What kind of impact does exposure to traumatic events have on children? While the trauma that children in different parts of the world might experience can include childhood physical and sexual abuse, surviving a natural or political disaster, or being a witness to a wide range of violent events, the psychological impact that trauma can have on children can vary widely. Since trauma responding is often subjective, there can be a wide variety of ways that a child can react to being traumatised. What influences how a child might respond to the trauma includes:
While some children are able to experience traumatic events without apparent ill-effects, the long-term consequences for many children can be serious, whether by developing later psychological problems or even physical problems including substance abuse, personality problems, depression, or suicide.
In many cases, traumatized children can develop full-blown posttraumatic stress disorder and the latest version of the Diagnostic and Statistical Manual of Mental Disorders is expected to include a new diagnosis called Developmental Trauma Disorder (DTD) to be used for children who face repeated traumas while their brains are still developing. The proposed criteria for DTD include:
The need for a specific diagnosis for childhood trauma stems from years of research showing how common exposure to trauma actually is in young people. According to one 2002 study involving interviews with 1,420 children and adolescents, one out of every four adolescent children had experienced at least one extreme stressor, such as being the victim of abuse or other extreme stress, at some point in their lives. Eighteen percent of the children studied reported two or more stressors and the researchers found that exposure to one extreme stressor increased the likelihood or being exposure to additional stressors over time. These findings have been supported by other studies showing that adolescents experiencing trauma need treatment as soon as possible to prevent or reduce long-term damage.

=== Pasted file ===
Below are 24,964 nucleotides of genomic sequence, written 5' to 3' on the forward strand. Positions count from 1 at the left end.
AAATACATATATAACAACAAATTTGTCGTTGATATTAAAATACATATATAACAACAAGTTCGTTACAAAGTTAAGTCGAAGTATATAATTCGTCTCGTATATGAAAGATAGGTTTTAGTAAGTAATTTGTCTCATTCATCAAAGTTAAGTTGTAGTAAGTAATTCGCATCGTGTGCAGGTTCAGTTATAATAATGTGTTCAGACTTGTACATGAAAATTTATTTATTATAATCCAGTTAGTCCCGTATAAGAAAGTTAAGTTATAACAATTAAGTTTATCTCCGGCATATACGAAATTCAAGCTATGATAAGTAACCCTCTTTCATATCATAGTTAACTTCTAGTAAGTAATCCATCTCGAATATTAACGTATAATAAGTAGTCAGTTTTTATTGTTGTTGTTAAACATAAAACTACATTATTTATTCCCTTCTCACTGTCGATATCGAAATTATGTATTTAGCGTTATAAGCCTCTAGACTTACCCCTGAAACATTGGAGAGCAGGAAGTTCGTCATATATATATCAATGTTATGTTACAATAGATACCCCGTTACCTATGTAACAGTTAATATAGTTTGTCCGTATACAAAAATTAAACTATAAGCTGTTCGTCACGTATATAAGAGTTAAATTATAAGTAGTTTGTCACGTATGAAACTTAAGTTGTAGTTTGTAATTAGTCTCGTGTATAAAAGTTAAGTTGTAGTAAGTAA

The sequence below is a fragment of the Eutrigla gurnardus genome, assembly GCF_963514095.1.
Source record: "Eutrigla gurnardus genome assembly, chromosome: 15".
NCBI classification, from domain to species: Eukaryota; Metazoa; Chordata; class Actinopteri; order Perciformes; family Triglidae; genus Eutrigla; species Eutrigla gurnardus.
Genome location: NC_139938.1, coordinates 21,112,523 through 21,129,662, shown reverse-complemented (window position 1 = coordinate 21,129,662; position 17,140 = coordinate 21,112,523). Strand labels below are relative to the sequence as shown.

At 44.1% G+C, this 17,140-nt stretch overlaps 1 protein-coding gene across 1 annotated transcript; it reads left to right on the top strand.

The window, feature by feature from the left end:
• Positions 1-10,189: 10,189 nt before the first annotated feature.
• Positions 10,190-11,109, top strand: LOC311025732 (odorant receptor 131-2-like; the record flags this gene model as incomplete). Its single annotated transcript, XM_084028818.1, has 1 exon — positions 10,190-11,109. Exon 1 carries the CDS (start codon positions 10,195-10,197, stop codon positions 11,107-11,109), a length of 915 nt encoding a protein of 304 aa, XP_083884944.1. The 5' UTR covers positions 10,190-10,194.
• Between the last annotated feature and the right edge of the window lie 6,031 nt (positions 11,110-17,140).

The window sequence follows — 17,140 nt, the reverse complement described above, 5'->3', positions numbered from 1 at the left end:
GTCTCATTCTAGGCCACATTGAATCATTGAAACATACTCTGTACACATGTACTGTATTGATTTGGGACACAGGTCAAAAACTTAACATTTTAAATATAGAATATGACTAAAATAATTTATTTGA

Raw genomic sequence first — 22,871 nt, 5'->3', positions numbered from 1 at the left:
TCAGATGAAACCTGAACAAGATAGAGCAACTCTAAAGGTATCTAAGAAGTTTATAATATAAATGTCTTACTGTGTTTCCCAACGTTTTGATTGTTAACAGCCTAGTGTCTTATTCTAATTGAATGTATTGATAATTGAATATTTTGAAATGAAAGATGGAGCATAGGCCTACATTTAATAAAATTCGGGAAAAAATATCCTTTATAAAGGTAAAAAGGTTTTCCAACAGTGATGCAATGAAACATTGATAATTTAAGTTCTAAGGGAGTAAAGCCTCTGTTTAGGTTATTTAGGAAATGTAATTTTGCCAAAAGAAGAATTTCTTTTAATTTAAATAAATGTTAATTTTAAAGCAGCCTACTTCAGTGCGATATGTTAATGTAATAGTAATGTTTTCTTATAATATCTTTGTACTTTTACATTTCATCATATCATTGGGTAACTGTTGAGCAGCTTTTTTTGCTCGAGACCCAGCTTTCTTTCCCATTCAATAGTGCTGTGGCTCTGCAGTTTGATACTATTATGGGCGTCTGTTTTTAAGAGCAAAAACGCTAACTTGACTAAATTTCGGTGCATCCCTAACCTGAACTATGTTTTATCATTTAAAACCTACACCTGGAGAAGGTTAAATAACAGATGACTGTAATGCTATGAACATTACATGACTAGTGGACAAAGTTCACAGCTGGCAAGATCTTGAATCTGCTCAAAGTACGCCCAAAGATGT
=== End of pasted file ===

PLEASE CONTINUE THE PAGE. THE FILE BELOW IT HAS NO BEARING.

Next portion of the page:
But what type of treatment works best for childhood trauma? A recent article published in Canadian Psychology provides a comprehensive overview of the different forms of treatment available for children and adolescents who have had traumatic experiences. Written by a team of psychologists at the University of British Columbia and Kelowna, B.C.’s Youth Forensic Psychiatric Services, the article points out that research into how effective different treatment methods for dealing with adolescent trauma is still fairly limited compared to similar research in treating traumatized adults.
Cognitive-behavioural therapies (CBT) are still the leading choice by most therapists, particularly since the available research tends to be far stronger than research looking at psychoanalytic or purely medication-based treatment. While CBT was first developed for trauma in adults and later adapted to adolescents, the special needs that adolescent trauma patients have has inspired the development of treatment methods focusing on children and adolescents alone. These treatment approaches include:
Although there are other CBT approaches that can be used to treat trauma in children and adolescents including exposure therapy, art therapy and EMDR, it is CBT-type approaches that seem to work best for dealing with posttraumatic symptoms. For the CBT methods that have been developed specifically for younger clients, there are some common features including psychoeducation to teach children about traumatic stress and the effects it can have on them, relaxation techniques, a trauma narrative to encourage children to describe their experience in detail, and some sort of cognitive restructuring to correct maladaptive thoughts about the traumatic experience.
For all of the recognized CBT approaches for treating traumatized children, it is vital that children be encouraged to face their traumatic experience gradually and only in a way that they can handle emotionally. Since all children do not develop emotionally at the same pace, it is important to tailor the treatment to the child’s level of emotional and cognitive development. Otherwise, the therapist could end up doing more harm than good by retraumatizing their child patients.
In an ideal world, there would be no children experiencing trauma since potentially traumatic experiences would be prevented. Unfortunately, children and adolescents will experience things that they are not emotionally or psychologically equipped to handle. These experiences can disrupt their natural emotional and cognitive development if left untreated. The five CBT approaches described in the Canadian Psychology article seem to be the most promising treatment methods available to date. Parents and mental health professionals need to be especially vigilant to make sure that traumatized children and adolescents get the treatment they need in time to prevent later mental health problems.